Who needs interim health care?
Interim health care is temporary or short-term. Lots of people need it.People, young and old a like, may require interim health care or short term care at some point in their life. If a person has just undergone major surgery and is having difficulty recovering, although the patient may be sent home, he needs someone to assist him. This is where interim health care comes into play. There are agencies as well as independent home health care providers that come into the home and do whatever needs to be done. This may last for days or weeks or months or even years depending on the patient’s situation.
Hospice provides interim health care. When a person is terminally ill and wants to die at home, hospice makes this possible. The hospice workers come into the home every day to tend to the terminal patient and they are also an invaluable source of comfort and information to the family that may feel in over its head and is grieving the impending loss of their loved one.
A young person who has experienced a serious injury or health problem can also benefit from interim health care, where nurses and therapists come into the home to assist the youngster in his recovery.
Patients frequently recover faster and easier when they are in familiar surroundings. If the patient is not going to recover and everyone, including the patient, knows this, being at home, among your cherished possessions and family, and friends makes the exodus easier. There are no sterile trappings, bright lights, instruments or strange doctors and nurses poking and prying at the person.
Sometimes interim health care is used very briefly, just long enough to get someone back on their feet. When a person is recovering from an illness or injury, he may not be able to dress or feed himself, bathe himself, do the laundry, cook or any of the normal aspects of living and this is where an interim home-health provider comes in handy.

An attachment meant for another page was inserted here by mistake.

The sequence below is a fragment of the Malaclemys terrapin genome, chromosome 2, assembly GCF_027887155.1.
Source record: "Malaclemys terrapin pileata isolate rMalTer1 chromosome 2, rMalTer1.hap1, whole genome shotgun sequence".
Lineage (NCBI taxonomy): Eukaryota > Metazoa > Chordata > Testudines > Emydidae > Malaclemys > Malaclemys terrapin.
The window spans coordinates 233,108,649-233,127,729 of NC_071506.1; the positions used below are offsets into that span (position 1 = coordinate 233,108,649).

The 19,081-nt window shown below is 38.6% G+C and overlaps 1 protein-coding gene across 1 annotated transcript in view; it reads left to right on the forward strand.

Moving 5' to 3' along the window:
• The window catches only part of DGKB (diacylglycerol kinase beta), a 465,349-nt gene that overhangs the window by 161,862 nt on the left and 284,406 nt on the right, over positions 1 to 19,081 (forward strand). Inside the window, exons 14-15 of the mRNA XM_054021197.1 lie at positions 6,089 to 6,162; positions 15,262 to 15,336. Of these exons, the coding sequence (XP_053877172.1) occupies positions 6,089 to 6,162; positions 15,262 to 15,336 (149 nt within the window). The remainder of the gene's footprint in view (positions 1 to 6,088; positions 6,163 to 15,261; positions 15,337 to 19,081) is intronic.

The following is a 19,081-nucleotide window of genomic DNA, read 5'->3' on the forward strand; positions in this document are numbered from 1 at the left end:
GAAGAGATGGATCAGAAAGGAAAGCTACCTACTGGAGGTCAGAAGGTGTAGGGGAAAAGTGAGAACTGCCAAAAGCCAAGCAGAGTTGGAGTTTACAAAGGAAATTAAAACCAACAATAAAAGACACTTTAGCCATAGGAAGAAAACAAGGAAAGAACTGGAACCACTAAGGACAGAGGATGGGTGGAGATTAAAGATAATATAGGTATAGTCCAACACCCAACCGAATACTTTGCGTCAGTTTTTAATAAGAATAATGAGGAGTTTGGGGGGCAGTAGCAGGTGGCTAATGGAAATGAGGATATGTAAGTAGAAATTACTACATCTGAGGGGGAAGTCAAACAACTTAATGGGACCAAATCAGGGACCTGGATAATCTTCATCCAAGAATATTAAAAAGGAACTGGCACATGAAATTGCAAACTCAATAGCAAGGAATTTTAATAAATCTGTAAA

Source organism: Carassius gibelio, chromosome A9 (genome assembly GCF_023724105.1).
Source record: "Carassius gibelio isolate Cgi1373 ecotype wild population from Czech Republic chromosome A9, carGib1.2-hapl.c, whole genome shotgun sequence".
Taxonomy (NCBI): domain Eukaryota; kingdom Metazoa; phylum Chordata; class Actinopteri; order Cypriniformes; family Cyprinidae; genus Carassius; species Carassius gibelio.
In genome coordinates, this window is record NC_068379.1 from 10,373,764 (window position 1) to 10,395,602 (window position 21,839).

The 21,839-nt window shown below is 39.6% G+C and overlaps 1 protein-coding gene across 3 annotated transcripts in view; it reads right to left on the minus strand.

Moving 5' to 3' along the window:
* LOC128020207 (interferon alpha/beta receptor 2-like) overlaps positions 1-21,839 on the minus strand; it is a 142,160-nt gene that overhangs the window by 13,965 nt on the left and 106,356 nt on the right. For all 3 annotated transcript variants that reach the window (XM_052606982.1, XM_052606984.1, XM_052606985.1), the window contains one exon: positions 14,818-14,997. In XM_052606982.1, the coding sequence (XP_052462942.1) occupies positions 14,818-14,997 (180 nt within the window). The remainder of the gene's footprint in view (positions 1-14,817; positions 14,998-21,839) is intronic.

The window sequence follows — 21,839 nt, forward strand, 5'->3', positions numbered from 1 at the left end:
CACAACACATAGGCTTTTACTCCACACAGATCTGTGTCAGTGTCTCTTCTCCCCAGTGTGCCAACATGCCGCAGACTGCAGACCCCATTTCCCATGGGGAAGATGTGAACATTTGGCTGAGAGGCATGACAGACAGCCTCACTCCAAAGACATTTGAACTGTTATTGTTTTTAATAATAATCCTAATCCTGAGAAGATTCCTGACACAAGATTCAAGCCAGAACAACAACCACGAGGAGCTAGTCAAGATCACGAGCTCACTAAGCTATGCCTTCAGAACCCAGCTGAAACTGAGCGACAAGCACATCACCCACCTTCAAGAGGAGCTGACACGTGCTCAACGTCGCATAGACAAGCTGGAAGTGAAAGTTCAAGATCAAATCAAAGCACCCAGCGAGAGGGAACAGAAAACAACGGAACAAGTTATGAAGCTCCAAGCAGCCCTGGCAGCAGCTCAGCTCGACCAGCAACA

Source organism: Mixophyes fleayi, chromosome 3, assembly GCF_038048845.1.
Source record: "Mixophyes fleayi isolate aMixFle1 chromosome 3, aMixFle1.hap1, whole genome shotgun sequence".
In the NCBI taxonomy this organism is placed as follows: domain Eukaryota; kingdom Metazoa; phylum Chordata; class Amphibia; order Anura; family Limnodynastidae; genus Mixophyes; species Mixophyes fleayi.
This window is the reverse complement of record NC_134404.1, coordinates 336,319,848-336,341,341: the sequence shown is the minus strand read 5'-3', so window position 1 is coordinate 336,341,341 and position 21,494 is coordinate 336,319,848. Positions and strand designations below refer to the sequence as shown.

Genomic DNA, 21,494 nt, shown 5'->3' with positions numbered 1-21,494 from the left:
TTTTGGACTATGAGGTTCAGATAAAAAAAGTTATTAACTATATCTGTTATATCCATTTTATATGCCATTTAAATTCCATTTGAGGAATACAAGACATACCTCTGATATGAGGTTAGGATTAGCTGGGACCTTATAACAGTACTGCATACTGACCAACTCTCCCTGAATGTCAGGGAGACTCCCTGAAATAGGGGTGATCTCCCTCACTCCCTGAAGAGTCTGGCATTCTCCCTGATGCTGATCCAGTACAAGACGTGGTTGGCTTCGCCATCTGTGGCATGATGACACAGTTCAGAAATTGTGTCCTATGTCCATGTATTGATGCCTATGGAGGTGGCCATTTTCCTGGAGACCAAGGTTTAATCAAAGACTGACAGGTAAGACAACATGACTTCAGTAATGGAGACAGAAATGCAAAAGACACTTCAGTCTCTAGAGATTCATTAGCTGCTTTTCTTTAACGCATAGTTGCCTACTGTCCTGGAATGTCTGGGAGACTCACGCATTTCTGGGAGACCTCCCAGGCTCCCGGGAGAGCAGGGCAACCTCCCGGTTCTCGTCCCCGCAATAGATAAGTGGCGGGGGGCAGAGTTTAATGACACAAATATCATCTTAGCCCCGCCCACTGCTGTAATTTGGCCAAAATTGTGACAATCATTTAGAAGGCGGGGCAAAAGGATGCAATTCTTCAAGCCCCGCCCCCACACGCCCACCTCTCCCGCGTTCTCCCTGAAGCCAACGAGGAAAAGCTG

Often, the home-health provider serves as a companion, someone to talk to, someone to provide comfort, someone to take the patient on drives or errands.
There is a variety of home health care providers, running the gamut from nurses, aids, even doctors who make home visits, occupational- and physical therapists, speech therapists, those who do house work and those who bathe the patient.
This group of people is a wealth of information. They can keep you abreast of the patient’s problems and concerns and how the patient can be helped as well as advise you on products to make the home more handicapped accessible. They can teach you how to sort out and distribute medicines, how to bathe a person and how to make the house more manageable for the person who may be using a walker, cane or wheelchair. There are many things that can be done to make life easier and safer for someone who is struggling with their balance or sight or hearing.
Interim health care also includes respite care where an individual comes into the homes and “spots” the family care-taker that needs some time off or away from a situation that can be very draining and taxing. Maybe the family caretaker just needs a night off or a few hours away to tend to their business. The respite worker holds down the fort until the caretaker returns.
There is currently a vast aging population and this group of people and their children who are trying to look after them and provide the best situation have very specific needs and concerns. The answers are out there.